Traders and business owners in Wa in the Upper West Region have lamented the impact of the increment in transportation fares on their business activities.
The traders, who mostly import wares from the southern part of the country for sale in the region, have said that the increment would definitely cause a surge in their transaction costs such that they would have to pay more for the same quantity of products.
“For mother-care products, prices continue to rise so now that fares have been increased, I will have no choice than to add a little to the price”, Madam Vida Anyimah, a dealer in infant wares stated.
She was one of the several traders who spoke to the Ghanaian Times here on Monday on the impact of the increased transportation fares on their business activities.
“I normally buy my goods from Accra and Kumasi: aside my own fare which has been increased,I am expecting to pay more for my goods to also be transported to Wa so if there is the need to increase the prices, I will have to do that in order to stay in business”, Ms Anyimah said.
A visit to the various bus stations at Wa showed that the fares had been increased. Transportation fares for long buses from Wa to Accra ranged between GH₵130.00 to GH₵180.00
The VIP Lounge for instance, currently charges GH₵170 from Wa to Accra, up from GH₵145.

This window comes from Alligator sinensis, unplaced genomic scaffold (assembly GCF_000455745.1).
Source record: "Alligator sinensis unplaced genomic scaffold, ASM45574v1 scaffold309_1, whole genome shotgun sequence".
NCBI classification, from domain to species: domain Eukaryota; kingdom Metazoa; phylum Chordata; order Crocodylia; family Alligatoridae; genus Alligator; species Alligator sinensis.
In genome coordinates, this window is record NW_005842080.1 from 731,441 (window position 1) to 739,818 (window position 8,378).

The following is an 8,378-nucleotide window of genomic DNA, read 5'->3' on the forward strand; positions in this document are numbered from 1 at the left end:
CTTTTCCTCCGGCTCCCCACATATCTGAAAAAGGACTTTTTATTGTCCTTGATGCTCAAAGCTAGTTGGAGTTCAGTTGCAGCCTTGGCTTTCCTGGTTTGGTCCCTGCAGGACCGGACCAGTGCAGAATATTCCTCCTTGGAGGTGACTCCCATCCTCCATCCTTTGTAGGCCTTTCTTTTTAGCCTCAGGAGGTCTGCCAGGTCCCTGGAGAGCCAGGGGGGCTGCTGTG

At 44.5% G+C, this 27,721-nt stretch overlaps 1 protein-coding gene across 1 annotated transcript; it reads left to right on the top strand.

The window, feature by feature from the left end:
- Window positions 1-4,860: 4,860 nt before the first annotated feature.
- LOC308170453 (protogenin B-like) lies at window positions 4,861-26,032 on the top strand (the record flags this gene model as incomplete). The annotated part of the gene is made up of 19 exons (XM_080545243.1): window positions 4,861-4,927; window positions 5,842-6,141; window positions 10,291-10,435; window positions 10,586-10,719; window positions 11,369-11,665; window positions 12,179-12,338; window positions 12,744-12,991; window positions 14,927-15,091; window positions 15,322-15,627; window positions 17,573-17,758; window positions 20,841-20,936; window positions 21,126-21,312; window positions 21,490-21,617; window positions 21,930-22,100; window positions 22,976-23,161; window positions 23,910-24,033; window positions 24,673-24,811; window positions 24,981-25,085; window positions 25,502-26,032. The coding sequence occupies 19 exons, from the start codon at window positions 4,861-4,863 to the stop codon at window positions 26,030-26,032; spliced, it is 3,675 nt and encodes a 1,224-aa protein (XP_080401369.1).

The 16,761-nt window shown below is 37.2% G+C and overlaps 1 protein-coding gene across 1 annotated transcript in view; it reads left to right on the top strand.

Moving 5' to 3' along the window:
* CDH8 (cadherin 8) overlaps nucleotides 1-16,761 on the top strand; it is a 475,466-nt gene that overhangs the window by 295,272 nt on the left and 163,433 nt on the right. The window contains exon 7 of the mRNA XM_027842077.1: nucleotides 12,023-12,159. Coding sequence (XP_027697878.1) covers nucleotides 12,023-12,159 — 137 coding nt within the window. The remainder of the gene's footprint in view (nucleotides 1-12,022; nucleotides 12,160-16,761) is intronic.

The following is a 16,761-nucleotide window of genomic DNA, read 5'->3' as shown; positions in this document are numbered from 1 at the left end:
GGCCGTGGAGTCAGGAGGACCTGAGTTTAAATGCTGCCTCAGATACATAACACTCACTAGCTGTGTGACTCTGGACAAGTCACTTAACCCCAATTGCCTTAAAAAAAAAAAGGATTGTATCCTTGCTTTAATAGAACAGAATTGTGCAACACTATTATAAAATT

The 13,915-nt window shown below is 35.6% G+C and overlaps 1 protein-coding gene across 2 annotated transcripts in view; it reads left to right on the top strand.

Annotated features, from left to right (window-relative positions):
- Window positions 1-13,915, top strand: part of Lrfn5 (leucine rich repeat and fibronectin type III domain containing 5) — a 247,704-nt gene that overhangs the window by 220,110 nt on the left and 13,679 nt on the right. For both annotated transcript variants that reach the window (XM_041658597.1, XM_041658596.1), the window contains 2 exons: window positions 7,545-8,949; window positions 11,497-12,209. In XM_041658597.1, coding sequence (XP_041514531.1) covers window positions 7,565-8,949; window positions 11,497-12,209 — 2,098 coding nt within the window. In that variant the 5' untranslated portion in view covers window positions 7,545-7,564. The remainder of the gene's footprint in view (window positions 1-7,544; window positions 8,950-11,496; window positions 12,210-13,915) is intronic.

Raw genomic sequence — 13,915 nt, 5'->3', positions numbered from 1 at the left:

Intercity STC has increased its fare from GHC 130 to GH₵ 150.00. The OA Travel and Tour also charges GH₵150 for the same journey, whereas some smaller transport firms had also increased their fares from GH₵100 to GH₵130.
Ms Lydia Duah a trader at the Wa Central market who imported unisex underwear as well as curtains from Accra and Kumasi lamented badly about the transportation fares.
“I just went for my goods from the bus station and I had to pay really high fees for them so I am currently torn in between increasing the prices which will make my wares sell higher than others or hoard them for sale later”, she cried.
Mr Kwesi Sounkuon who sell ladies footwear said he imported new products from Kumasi on Sunday, but was unable to add on to the old price because people were used to the old prices.
“Although I paid more for the goods, I cannot increase it because there is no occasion coming up so even if I increase, it will be difficult to sell them; I know I will not make any profit from this particular one but I think it will be better to break even than to have poor sales”, he said.
When contacted some ‘Mahama camboo’ riders said they were expected to meet yesterday to consider an increment in their fares, to ensure uniformity.
FROM LYDIA FORDJOUR AND RAFIA ABDUL RAZAK, WA